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Kingston HyperX Predator KHX28C12T2K2/8X Review


Kingston HyperX Predator 2800MHz Conclusion:

Kingston's HyperX Predator modules come with a ton of potential out of the box, including the signature blue coloring so often associated with the HyperX brand – or at least a brand within a brand as it seems. The tall Predator heat sinks are good looking and fully functional even when pushing 1.8v+ through the DIMMs. Yes I beat on them and can attest to that fact. All that is needed to keep them cool is a good steady stream of airflow through the chassis or into the CPU heat sink. At over two inches tall you may or may not run into clearance issues with your heat sink of choice. Thankfully, CPU heat sinks are currently available to minimize the impact of tall memory modules close to the DIMM slots on Z77 and Z87 based motherboards. If one of those solutions don't meet your needs there is always the AIO liquid cooling market to fill the cooling needs. Using that route, there are no clearance concerns to worry about.

These modules are most certainly using Hynix MFR series ICs in a single-sided configuration. With this configuration, you get the ability to run high clock speeds with loose primary timings to get you there. With this set, I was able to hit 3024MHz stable enough to run through the benchmark suite and some quick Prime 95 testing. By using the 125MHz strap and tweaking the timings along with the voltage on the DIMMs and memory controller, surpassing 3000MHz came pretty easily. Getting further really needs some in-depth tweaking of the voltages and timings. Unfortunately, performance starts suffering even more so than with the timings setup on the 2800MHz XMP profile. A secondary profile is available that sets the DIMMs at 2666MHz with tighter primary timings using the same 1.65v applied voltage.

Performance-wise, Hynix MFR-equipped modules are not going to light up the performance metrics with a stunning positive performance over modules running lower speeds and tighter timings. However, when you look at real world tests, can you feel that small performance differential? Most likely not. Looking at the PCMark 8 testing at stock speeds, the results are fairly close between the 2800MHz HyperX Predator and the 1600MHz modules running a CAS latency of 7. That brings us to a point where you have to make the choice on price vs performance, as well as deciding if your memory will be purely for overclocking fun with a return to lower speeds and tighter timings. At $229, these Kingston HyperX Predator series modules are competitively priced by comparison to other 2800MHz modules. After looking at the performance out of the box, you might be better served with a 16GB 2133MHz kit for $80 less if you won't be doing any extreme overclocking. If extreme overclocking is where your heart lies, I am sure there is more left in these modules than the 3025MHz I was able to complete the benchmarks with. There are better options for the average user, but for those who test the limits of their hardware and want to spend the time tuning and using many of the presets available in today's UEFI BIOS implementations, this set is right in your wheel-house.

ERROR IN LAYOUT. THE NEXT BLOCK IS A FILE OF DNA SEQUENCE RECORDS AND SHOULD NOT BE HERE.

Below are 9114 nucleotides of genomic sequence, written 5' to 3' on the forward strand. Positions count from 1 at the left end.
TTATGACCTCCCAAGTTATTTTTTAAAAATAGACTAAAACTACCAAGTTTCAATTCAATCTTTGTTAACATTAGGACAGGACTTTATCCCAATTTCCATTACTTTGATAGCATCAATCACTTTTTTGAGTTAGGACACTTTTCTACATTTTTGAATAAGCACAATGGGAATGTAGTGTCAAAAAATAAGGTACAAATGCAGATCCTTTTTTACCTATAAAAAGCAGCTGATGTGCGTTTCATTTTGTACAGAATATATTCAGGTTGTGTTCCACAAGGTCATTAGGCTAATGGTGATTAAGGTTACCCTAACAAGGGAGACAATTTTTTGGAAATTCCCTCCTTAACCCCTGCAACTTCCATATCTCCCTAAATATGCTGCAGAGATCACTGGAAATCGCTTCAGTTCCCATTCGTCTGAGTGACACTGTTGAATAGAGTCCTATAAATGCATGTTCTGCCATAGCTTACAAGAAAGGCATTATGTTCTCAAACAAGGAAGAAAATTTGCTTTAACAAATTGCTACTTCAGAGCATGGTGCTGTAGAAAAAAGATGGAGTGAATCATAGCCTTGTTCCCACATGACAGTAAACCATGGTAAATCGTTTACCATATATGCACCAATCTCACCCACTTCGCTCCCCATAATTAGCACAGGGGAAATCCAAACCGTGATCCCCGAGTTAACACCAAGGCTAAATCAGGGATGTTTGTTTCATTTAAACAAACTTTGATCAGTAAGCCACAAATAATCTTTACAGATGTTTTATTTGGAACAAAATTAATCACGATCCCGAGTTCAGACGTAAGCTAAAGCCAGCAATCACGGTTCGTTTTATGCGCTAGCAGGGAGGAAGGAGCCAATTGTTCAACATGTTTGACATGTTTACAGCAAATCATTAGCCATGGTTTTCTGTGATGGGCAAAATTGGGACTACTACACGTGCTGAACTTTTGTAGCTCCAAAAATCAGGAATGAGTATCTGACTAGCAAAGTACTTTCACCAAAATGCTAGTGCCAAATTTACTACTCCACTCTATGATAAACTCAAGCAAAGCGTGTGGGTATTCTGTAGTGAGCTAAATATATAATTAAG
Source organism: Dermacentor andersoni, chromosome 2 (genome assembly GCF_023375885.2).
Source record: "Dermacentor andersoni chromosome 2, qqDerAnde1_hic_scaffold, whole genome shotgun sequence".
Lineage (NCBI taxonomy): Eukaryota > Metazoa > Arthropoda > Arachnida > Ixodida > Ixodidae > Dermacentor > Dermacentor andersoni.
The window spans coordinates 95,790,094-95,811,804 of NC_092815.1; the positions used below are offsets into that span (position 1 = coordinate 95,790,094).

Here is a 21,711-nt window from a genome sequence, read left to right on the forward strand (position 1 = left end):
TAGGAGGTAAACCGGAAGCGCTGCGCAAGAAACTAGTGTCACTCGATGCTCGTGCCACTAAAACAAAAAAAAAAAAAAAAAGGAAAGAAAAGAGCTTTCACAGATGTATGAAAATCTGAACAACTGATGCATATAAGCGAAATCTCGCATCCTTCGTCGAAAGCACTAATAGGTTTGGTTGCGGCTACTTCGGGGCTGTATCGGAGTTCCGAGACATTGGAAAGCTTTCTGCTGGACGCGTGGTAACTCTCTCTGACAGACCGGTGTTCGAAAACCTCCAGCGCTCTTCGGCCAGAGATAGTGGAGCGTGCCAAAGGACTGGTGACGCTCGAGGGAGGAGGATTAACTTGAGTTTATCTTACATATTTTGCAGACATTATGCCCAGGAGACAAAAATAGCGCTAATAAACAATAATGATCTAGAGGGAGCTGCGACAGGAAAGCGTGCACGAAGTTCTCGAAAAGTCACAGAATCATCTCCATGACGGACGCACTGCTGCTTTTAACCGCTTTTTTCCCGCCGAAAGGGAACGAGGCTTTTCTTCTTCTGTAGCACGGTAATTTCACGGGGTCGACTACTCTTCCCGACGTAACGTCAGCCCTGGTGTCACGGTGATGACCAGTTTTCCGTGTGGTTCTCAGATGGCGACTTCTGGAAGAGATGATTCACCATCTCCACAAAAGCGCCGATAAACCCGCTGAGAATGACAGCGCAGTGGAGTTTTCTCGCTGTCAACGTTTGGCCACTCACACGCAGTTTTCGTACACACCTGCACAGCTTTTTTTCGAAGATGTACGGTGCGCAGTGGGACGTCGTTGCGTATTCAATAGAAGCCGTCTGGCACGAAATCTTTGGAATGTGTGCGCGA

• Great looks
  • Cooling 
  • Overclocking
  • Lifetime warranty



  • May interfere with air cooling
  • Overclocked performance
  • Price vs. performance
OCC Silver

  1. Kingston HyperX Predator 2800MHz: Introduction & Closer Look
  2. Kingston HyperX Predator 2800MHz: Specifications & Features
  3. Kingston HyperX Predator 2800MHz Testing: Setup & Overclocking
  4. Kingston HyperX Predator 2800MHz Testing: PCMark 8, Geekbench, Hyper Pi
  5. Kingston HyperX Predator 2800MHz Testing: Sandra 2013, X.264, AIDA64
  6. Kingston HyperX Predator 2800MHz Testing: Metro: Last Light
  7. Kingston HyperX Predator 2800MHz: Conclusion
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